The tribunal held its first session in Barcelona earlier this month.

Mr Mansfield, who announced last year he was giving up court work after 42 years for a break, has long been a controversial figure.

Critics dubbed him a champagne socialist and Michael ‘Moneybags’ Mansfield because of the money he earned.

Much of his reputed £700,000-a-year earnings at the height of his career came from legally aided causes celebres.

He was paid £1,900 a day representing families at the Bloody Sunday inquiry, which has cost the taxpayer some £200million.

The monthly bill for his legal team during the Diana case, which comprised nearly 40 lawyers around the world as well as inquiry agents, is said to have reached £1.5million.

In memoirs published last year he said: ‘In the case of Diana and Dodi, I have always believed that whatever had caused the crash, it was not an accident.

‘As it transpired, that belief was shared by the jury at the inquest.’

He added: ‘Diana’s fears for her safety and her preoccupation with surveillance were thoroughly canvassed, and in my view were found to be entirely justified.

‘Unfortunately her predictions came to pass.’



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Comments (5)

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  1. Sammy says:

    This picture is NOT of Diana and Dodi. They are two look alikes. The picture was taken by an artist by the name of Alison Jackson. Look it up on the Web – I did and I found it immediately. Tony, you should rectify this mistake right away. This is disinformation, even if it was purely accidental.

    • admin says:


      I’ve heard from a couple different sources that this picture is real. Agreed – I found Alison’s website and saw the pic. I guess we won’t really find out until this whole things breaks. LL, Tony.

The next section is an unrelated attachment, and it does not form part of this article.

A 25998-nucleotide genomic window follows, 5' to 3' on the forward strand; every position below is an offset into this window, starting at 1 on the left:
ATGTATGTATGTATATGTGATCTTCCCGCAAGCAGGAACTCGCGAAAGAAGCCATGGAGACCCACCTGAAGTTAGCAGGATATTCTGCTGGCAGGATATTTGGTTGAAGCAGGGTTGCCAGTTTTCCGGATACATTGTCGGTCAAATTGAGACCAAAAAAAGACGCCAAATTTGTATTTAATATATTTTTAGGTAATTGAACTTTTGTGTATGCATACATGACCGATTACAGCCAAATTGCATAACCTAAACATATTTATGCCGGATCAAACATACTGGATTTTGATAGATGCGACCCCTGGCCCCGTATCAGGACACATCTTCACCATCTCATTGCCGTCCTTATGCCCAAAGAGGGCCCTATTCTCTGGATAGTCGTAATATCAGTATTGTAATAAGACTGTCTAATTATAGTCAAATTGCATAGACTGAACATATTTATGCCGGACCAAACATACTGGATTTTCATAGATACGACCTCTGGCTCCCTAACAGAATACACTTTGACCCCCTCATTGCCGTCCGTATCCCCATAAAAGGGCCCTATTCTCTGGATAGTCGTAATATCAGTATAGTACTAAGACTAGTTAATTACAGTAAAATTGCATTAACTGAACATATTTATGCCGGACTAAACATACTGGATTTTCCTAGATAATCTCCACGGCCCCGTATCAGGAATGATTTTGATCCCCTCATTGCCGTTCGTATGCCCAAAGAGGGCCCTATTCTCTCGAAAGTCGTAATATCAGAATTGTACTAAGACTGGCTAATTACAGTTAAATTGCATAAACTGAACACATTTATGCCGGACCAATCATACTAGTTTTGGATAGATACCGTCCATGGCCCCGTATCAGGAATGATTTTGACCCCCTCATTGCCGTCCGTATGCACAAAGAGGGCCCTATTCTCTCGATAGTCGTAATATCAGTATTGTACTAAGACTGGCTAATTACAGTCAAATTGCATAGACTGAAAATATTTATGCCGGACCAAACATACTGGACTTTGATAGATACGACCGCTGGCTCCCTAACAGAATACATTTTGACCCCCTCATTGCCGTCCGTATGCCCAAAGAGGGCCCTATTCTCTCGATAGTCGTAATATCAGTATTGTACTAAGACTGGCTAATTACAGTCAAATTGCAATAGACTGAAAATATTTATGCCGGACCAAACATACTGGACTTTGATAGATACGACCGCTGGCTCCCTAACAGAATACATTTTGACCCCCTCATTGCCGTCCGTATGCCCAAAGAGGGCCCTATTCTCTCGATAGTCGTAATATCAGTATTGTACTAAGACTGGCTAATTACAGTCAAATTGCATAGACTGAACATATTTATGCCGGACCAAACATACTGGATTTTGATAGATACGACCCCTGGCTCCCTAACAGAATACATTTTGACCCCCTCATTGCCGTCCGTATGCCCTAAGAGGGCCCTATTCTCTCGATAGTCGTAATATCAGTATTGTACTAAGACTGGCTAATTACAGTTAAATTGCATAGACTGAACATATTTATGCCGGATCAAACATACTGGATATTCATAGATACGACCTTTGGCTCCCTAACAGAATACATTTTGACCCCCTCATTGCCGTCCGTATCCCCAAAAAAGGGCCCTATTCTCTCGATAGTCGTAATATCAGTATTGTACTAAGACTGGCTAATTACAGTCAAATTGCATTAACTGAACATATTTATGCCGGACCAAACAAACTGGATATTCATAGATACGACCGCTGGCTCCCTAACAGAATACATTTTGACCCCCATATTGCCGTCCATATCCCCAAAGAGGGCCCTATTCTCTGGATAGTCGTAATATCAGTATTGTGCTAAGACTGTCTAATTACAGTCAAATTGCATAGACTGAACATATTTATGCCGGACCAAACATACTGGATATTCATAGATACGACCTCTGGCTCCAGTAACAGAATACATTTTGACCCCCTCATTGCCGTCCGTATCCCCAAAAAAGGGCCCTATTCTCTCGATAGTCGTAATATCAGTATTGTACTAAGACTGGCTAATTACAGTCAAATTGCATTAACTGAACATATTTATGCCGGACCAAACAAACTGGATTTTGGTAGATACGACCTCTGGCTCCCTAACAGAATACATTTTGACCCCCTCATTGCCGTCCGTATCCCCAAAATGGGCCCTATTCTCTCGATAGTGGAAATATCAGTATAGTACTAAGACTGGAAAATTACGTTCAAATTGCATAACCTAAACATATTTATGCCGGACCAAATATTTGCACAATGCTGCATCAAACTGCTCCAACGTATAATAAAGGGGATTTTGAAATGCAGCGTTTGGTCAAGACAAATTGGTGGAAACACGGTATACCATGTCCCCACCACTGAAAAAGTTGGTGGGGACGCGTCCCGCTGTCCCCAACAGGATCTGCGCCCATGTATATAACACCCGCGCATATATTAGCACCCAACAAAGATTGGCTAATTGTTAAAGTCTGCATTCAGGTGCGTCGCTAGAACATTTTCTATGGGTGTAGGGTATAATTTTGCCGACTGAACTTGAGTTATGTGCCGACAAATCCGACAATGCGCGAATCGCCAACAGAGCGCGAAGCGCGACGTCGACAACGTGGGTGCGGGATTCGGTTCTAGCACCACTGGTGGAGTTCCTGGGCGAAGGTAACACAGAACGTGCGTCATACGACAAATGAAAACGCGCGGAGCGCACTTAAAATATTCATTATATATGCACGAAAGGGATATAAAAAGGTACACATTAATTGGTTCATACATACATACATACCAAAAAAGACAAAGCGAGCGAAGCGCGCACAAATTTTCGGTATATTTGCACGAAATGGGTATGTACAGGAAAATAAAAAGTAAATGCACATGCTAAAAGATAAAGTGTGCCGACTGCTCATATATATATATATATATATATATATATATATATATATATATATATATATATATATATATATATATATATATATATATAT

2. RANDY says:

    Great job Tony! Finaly some indisputable truth from another direction. How was the picture obtained?


  3. Alison says:

    “In memoirs published last year he said: ‘In the case of Diana and Dodi, I have always believed that whatever had caused the crash, it was not an accident.

    ‘As it transpired, that belief was shared by the jury at the inquest.’”

    And they are most certainly not alone in those beliefs!

    Mr Mansfield said: ‘I don’t believe anyone wanted to see her dead.’ He would have to say this wouldn’t he, otherwise he’d be dead meat too but I believe they did because they were eaten up with jealousy because she was so loved by their (in their eyes) subjects and they just couldn’t stand that.

    BTW, just realized the similarity in the names: – DODI/DI
    Wonder what that means?

    As for the top photo being genuine, it sure looks real to me… that’s Di without question but I guess the group portrait could have been pieced together so like you say, Tony, we’ll find out when… soon, I hope!

    Love and Light,